A couple of teachers are complaining that multi-age, inquiry based education is too hard.  They can't say it doesn't work.  They don't say the kids don't learn.  They say that it is too hard.  They focus on multi-age, saying the class levels are too broad, but as we have said, if inquiry is done right, the developmental levels are not so important as in a traditional classroom.  We don't need "bluebirds" and "crows."

And as I've said, my son's teachers have all been committed to the best student learning, so I don't really understand what the other teachers' problems are.  But I do know that Carolina School for Inquiry is a school of choice and if it doesn't fit the need of a teacher, they should find a more traditional, easier school at which to teach.

There are thousands and thousands of committed, energetic, professional, child-loving teachers out there.  CSI only needs seven of them.

Congratulations to Victoria Dixon-Mokeba and the fine staff and faculty, to all of the students, and to all of the families and friends of CSI.  We are a success and now almost everyone knows it.

Thursday, February 11, 2010

A better place to be: Carolina School for Inquiry

Over five years ago, I became part of a group of people who wanted their children, and all children, to have a better place to learn. After some discussion and research, we decided to start a child-centered, inquiry-based, multi-age public charter school in Richland County school district one.

I almost didn’t become a part of CSI because I had misconceptions about what a charter school is.

I thought that a charter school was a sneaky way of having a private school paid for with public money. I thought charter schools were conservative, using old-fashioned methods that people think used to work to teach kids, but never really worked for most kids. I thought charter schools had uniforms, workbooks, and rote teaching.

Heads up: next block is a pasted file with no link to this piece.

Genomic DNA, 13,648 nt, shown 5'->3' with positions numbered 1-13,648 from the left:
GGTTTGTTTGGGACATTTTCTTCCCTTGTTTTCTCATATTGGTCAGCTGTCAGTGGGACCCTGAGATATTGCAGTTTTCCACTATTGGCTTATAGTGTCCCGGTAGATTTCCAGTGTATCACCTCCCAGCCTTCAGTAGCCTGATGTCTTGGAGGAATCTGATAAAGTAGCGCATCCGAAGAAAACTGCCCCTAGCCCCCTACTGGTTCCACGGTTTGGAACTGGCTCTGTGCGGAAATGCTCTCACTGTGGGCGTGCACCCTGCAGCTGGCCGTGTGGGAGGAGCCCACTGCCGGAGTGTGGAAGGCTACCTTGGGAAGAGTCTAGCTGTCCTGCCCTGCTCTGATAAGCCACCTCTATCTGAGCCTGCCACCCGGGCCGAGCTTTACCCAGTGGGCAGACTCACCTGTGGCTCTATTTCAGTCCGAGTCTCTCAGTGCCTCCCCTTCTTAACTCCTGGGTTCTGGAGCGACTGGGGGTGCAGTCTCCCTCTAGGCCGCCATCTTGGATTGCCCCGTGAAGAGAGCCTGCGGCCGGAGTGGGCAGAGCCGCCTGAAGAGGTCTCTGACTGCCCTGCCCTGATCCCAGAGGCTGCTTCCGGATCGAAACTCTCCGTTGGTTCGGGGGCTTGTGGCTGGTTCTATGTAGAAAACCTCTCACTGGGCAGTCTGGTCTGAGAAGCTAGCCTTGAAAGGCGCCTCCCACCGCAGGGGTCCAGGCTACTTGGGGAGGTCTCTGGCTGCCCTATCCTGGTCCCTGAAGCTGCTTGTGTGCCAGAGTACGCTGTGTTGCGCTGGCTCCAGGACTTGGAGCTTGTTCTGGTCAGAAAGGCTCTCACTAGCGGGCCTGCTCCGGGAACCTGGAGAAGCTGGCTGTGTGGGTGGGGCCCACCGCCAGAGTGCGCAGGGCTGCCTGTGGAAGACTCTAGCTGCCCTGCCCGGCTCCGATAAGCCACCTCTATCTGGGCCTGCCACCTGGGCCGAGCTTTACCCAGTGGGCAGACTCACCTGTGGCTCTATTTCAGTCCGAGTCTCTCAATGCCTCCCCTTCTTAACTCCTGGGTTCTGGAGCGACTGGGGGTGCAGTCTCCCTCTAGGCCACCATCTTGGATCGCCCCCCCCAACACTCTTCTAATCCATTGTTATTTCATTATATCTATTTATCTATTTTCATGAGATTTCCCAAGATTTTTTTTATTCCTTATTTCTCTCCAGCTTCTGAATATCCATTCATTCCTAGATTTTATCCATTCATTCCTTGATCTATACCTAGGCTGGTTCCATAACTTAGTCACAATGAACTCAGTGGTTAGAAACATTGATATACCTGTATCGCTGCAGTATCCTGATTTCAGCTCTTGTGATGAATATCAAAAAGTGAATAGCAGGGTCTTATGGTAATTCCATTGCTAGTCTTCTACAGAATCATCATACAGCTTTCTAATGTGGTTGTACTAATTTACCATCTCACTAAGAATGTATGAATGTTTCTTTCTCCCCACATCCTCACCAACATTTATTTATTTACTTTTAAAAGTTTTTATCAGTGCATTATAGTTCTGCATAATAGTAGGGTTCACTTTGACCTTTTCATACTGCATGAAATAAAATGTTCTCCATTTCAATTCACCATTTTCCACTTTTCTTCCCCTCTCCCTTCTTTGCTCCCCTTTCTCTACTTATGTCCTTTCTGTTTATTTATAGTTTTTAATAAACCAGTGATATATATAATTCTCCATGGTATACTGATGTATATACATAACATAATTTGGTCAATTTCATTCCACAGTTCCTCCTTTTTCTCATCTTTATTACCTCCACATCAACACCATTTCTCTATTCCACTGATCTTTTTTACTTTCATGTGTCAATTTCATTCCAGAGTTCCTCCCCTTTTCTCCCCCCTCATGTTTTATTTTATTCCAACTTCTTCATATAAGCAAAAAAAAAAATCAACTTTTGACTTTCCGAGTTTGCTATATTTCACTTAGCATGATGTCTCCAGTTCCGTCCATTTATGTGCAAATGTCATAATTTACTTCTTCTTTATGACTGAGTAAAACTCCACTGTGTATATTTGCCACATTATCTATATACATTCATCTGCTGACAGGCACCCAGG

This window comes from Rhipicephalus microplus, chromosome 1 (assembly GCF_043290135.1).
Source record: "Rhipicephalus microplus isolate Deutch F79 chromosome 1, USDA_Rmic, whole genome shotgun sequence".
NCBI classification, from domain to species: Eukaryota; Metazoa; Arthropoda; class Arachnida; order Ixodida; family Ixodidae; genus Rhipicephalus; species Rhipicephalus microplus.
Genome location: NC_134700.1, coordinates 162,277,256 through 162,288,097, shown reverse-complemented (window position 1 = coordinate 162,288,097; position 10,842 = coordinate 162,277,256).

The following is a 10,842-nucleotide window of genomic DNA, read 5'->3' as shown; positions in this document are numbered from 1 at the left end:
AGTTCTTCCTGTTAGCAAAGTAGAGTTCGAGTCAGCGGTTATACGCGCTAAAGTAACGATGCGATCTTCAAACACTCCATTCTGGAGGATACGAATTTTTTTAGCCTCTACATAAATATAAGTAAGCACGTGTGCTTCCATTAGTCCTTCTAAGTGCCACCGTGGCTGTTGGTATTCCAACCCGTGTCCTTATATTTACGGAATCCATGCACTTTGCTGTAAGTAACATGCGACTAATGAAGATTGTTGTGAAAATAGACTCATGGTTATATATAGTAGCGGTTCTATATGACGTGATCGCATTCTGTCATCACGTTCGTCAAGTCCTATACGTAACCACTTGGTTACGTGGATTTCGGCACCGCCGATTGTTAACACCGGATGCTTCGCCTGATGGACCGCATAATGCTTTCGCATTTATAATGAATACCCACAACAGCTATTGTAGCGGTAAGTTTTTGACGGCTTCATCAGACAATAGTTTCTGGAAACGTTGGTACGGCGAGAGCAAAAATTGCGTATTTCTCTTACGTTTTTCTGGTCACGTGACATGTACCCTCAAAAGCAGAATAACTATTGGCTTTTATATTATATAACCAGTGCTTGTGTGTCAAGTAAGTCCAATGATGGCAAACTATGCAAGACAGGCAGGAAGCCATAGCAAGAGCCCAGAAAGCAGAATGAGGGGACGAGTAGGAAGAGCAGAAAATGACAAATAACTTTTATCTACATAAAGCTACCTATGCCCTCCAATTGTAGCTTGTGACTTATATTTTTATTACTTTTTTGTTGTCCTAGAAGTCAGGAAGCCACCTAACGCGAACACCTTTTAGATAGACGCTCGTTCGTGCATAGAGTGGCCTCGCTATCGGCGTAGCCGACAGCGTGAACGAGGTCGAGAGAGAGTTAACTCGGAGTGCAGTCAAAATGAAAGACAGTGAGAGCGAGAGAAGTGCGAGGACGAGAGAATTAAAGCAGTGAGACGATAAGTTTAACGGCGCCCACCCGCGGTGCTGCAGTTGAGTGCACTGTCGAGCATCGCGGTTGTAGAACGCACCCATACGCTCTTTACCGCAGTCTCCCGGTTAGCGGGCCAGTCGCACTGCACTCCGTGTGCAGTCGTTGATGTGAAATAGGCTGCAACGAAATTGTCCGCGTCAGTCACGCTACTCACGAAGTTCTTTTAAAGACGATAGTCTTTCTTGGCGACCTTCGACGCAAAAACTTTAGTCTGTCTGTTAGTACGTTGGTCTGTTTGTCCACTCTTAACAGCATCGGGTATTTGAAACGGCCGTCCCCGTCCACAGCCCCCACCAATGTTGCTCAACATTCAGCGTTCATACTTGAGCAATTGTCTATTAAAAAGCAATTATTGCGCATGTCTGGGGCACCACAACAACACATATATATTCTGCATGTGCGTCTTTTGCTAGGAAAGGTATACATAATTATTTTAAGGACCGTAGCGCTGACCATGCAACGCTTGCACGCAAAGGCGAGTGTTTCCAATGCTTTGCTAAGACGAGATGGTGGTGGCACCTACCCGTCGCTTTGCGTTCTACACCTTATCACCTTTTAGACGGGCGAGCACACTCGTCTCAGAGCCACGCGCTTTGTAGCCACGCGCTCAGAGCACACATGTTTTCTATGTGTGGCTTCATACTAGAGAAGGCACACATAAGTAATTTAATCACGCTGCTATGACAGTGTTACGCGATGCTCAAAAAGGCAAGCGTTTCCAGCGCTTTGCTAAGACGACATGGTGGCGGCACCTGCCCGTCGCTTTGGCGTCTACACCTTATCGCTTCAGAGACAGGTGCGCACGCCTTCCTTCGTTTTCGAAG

Instead, I learned that a charter school is a laboratory to test innovative ideas to see if they will help improve education for all children.

A group with an innovative idea establishes a contract with the state of SC and with the school district, in our case Richland One, promising that our idea will work BETTER to educate the children of SC. The key is to find a new way of teaching. In our case, we took two tried and true methods, inquiry and multi-age, and combined them in a way that we believed would improve all children’s learning.

In addition, the charter group promises to teach ALL children better, not just the ones we might pick and choose. In the process, the charter organization takes on a great responsibility for both education and finances.

The contract between Carolina School for Inquiry and Richland One says that our innovative method that we believe will better educate children is a CHILD-CENTERED, MULTI-AGE, INQUIRY-BASED curriculum. This is not the only way to teach, but this is what CSI has agreed to do.

When we first established the school, some parents tried to change it to what they thought a charter school was. Some wanted more homework and less talk among student, but that is not CSI. A couple of parents thought the school would allow their children to run wild and “express themselves” in ways that society deems inappropriate. That is not CSI. Currently, a couple of teachers and a handful of parents are saying that multi-age doesn’t work for them and the charter should be changed.

I have to ask them if they have checked our test scores. I have to wonder if they have looked at the students’ success. I have to wonder if they are committed to the CSI charter.